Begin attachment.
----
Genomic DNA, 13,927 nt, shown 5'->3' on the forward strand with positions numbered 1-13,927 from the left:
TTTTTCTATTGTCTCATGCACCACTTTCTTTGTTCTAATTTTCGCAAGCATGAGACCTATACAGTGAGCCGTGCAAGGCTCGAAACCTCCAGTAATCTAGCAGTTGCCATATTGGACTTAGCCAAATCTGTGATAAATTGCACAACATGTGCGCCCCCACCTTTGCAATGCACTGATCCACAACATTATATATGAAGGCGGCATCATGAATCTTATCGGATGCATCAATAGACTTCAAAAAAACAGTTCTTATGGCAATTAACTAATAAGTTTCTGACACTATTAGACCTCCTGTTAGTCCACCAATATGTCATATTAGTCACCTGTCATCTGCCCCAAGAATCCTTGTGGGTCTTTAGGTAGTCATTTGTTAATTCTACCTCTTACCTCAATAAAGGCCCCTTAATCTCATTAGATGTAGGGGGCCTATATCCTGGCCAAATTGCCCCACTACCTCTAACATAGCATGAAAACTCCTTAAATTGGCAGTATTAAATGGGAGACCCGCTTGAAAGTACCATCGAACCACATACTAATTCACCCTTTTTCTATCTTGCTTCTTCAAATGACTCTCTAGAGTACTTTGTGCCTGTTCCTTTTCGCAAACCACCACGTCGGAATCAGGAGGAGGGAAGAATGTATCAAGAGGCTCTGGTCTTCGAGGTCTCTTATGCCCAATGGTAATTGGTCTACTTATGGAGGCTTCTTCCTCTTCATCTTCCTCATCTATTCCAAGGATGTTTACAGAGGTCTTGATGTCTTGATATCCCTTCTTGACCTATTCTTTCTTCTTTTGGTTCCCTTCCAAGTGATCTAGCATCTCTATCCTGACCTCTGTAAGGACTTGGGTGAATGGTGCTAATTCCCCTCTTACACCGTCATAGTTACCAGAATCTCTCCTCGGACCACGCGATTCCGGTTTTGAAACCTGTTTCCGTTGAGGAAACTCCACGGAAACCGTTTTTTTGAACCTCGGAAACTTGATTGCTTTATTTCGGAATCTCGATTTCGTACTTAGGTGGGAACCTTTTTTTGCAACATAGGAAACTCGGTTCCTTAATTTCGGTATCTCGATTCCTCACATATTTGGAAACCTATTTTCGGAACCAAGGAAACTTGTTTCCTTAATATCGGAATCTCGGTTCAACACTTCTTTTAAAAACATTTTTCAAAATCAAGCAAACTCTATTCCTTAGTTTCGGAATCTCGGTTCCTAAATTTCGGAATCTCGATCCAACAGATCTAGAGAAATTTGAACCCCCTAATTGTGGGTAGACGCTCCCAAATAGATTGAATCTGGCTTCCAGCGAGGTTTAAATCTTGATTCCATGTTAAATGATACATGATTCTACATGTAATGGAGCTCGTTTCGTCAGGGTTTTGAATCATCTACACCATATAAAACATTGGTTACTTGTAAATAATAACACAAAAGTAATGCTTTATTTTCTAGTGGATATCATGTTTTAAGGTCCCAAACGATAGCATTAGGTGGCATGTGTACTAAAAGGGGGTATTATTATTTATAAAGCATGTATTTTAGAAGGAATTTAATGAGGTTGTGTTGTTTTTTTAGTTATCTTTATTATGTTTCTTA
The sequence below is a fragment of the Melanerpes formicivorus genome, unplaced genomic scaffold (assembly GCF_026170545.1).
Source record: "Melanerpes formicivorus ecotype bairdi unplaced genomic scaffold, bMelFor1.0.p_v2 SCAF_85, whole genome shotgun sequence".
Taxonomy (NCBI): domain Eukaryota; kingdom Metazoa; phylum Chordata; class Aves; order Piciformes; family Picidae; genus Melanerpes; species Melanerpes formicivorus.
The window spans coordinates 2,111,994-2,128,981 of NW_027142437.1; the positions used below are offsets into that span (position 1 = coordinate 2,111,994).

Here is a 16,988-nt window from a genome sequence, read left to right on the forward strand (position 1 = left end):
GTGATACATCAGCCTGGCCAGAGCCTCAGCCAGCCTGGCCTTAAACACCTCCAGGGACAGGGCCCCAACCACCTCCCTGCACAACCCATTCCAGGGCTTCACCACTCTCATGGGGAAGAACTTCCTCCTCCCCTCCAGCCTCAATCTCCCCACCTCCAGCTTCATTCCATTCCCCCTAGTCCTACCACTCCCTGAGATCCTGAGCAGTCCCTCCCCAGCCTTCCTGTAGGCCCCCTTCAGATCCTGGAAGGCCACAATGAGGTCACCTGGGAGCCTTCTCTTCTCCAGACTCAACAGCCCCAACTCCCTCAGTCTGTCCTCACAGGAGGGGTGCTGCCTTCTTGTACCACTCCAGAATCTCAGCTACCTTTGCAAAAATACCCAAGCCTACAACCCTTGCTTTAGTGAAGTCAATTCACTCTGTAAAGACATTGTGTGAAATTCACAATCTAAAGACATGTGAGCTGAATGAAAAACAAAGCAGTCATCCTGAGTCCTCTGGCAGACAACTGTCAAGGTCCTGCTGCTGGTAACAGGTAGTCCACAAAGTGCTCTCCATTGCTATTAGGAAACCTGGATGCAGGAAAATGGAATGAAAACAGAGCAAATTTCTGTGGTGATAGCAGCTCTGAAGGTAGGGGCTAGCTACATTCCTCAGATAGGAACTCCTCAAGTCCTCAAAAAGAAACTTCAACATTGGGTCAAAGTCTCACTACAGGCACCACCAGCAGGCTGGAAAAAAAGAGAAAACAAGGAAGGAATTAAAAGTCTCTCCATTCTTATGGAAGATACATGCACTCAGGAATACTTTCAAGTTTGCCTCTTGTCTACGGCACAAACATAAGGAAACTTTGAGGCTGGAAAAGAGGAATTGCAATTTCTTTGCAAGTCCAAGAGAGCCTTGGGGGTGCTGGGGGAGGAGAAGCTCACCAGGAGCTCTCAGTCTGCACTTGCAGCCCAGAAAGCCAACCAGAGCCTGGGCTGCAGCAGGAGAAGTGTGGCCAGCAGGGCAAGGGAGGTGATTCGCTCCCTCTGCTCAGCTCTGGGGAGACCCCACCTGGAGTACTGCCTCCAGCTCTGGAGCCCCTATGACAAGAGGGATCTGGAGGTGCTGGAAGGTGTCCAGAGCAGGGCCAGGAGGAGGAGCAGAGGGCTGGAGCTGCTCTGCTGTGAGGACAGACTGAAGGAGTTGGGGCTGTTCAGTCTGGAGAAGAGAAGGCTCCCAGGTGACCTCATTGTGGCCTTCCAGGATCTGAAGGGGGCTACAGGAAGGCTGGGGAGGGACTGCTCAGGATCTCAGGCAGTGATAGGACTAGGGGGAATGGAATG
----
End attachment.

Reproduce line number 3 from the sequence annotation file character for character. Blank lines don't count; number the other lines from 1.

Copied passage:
The sequence below is a fragment of the Melanerpes formicivorus genome, unplaced genomic scaffold (assembly GCF_026170545.1).